Representatives of British firm BAM Construction were here last week on a fact-finding mission in preparation for the prequalifying process to finance, design and build the new Demerara river bridge, according to Narvan Singh, the head of the British High Commission’s Trade Mission here.
Singh assured that the visit, where officials of the company met a government minister and members of the private sector, was in no way intended to gain favour from local officials or an advantage over other prospective bidders for the contract.
“It was like a fact finding but of course with particular interest in the sector, trying to meet the key stakeholders, the private sector and so on,” Singh said, while pointing out that the British High Commission facilitated the visit.
“The department facilitates companies from the UK coming into Guyana to do business, whether its investment, trade or selling a service. Some of the other missions also have a similar department. It is about getting the company acquainted with the issues here. We vet them first. We will determine their credibility before we accept their request to facilitate them on the ground. Once they are here and we understand them and their needs, we try to set up a programme that we think is useful and beneficial for them,” he explained.
Representatives from the Royal BAM Group met last week with Minister of Labour Keith Scott and the interaction was publicised in the Kaieteur News and the Guyana Chronicle newspapers.
Singh said that the meeting was not intended to be publicised but they later learned that the media was invited. He said that the construction company had heard of the project for the building of the new crossing and expressed interest. The High Commission’s Trade Mission Department subsequently took on the task of facilitating their visit and to help them understand Guyana’s systems and processes. “We always want to let them know that you want to have a certain degree of local content… also to be au fait with the procurement process here,” Singh said, while making specific reference to the bridge project. “Companies do that. They reach out to various officials to get a better understanding, the technocrats, and ministries… to know what the system is. It actually adds credibility to the process in that you are showcasing that companies are here to do business in an environment which is improved,” he added.
Singh said that the Ministry of Labour was chosen for the visit because the company wanted to have a better understanding of the country’s labour laws and the requirements of employers.
“The Labour Ministry is critical to have an understanding of the labour requirements, how you recruit adequate local content and so on. They were more focused on the requirements, such as minimum and market wages, laws about unionisation, laws relating to NIS [National Insurance Scheme] and requirements of employees. They want to have assurances that they are doing the right thing,” he said.
“This is a new company to Guyana, unlike other infrastructure companies. They have seen this project and followed it for a little while. They think they are competitive and can win the contract and perform the duty on time within cost and of a high quality,” he added.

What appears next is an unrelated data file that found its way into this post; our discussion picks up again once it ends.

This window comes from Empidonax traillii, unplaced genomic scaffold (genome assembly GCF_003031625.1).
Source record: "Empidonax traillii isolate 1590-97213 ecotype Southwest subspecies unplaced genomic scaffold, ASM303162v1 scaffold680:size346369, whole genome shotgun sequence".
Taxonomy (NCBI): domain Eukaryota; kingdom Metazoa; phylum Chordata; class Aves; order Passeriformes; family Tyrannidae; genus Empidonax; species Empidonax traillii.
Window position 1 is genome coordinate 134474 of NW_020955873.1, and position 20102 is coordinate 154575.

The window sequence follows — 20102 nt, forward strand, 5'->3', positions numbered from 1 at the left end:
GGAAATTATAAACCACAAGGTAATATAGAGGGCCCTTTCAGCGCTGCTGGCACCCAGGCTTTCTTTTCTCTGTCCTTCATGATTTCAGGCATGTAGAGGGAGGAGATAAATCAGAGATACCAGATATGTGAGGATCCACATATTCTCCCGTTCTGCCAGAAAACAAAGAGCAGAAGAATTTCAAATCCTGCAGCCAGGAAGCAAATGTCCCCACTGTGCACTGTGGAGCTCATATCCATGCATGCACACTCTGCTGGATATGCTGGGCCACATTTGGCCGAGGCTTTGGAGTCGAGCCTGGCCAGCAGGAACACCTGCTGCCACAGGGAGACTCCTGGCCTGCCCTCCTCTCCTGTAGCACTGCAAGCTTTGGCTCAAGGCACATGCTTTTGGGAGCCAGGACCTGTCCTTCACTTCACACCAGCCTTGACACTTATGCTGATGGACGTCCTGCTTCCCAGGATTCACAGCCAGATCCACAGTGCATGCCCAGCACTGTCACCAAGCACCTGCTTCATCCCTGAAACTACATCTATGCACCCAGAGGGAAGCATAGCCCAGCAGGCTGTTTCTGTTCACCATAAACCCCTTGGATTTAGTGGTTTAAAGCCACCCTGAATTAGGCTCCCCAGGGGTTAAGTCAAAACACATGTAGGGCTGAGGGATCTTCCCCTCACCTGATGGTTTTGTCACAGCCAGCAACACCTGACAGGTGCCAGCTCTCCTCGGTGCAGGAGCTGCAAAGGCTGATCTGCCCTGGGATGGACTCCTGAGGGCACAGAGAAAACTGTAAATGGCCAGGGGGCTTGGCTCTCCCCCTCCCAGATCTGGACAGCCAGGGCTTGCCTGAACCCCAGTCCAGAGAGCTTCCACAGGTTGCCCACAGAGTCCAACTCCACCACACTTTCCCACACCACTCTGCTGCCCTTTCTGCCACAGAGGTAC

Singh said that officials from the company have found that so far the process has not been any different from any other international tender that they have participated in before.
“They are okay with the process. They seem to think that the process seems to be moving in the right direction,” Singh said.
And with BAM knowing that the country has a Public Procurement Commission (PPC), both the company and the High Commission are happy since they believe that it “adds a layer of credibility to the process.”
Singh explained that while the company is confident in itself and its output and believes it can win the bridge contract, if it loses it still has knowledge of a new market that would have future needs.
“Our hope is that if they lose it is to a transparent and fair process. Win or lose, they want to put forward something of a high quality and come in on time. If they lose they are still looking that this is a market now that they have. Having arrived and starting to hear the conversation and I am sure any company that is here to do business will look at those investments for the future,” he asserted.
Officials from the Ministry of Public Infrastructure and the Demerara Harbour Bridge have distanced themselves from having any part to play in BAM’s visit.
“All companies have the right to do that. Everybody is trying to find an advantage. The predetermined qualification criteria, everyone is conformed to that, they will be evaluated on that. So you can come, meet people and go visit, want to see this…that is your right,” Project Manager Rawlston Adams told Stabroek News
“What you couldn’t do is come to the client and come to sort out anything. The procurement process is not for that. Did that happen? No. No. No. We are managing the process and it allows, if you have a question or clarification, it has to be done through a channel. All the questions and all the responses will be going to all the applicants,” Chief Planning and Transport Officer of the Ministry of Public Infrastructure Patrick Thompson added.
He said that the ministry has a very strict process for ascertaining information about a project and has designed it in such a way that all companies know of questions being asked and what the answers are.
“If you ask a question and nobody else asked that question, the policy is to send the answer to everybody. So, sometimes you might have had the same question like somebody else and you wanted it answered but realised, ‘Oh they answered this, so I don’t have to ask that anymore,’” he said, while assuring that the procurement process will be transparent and conform with Guyana’s laws.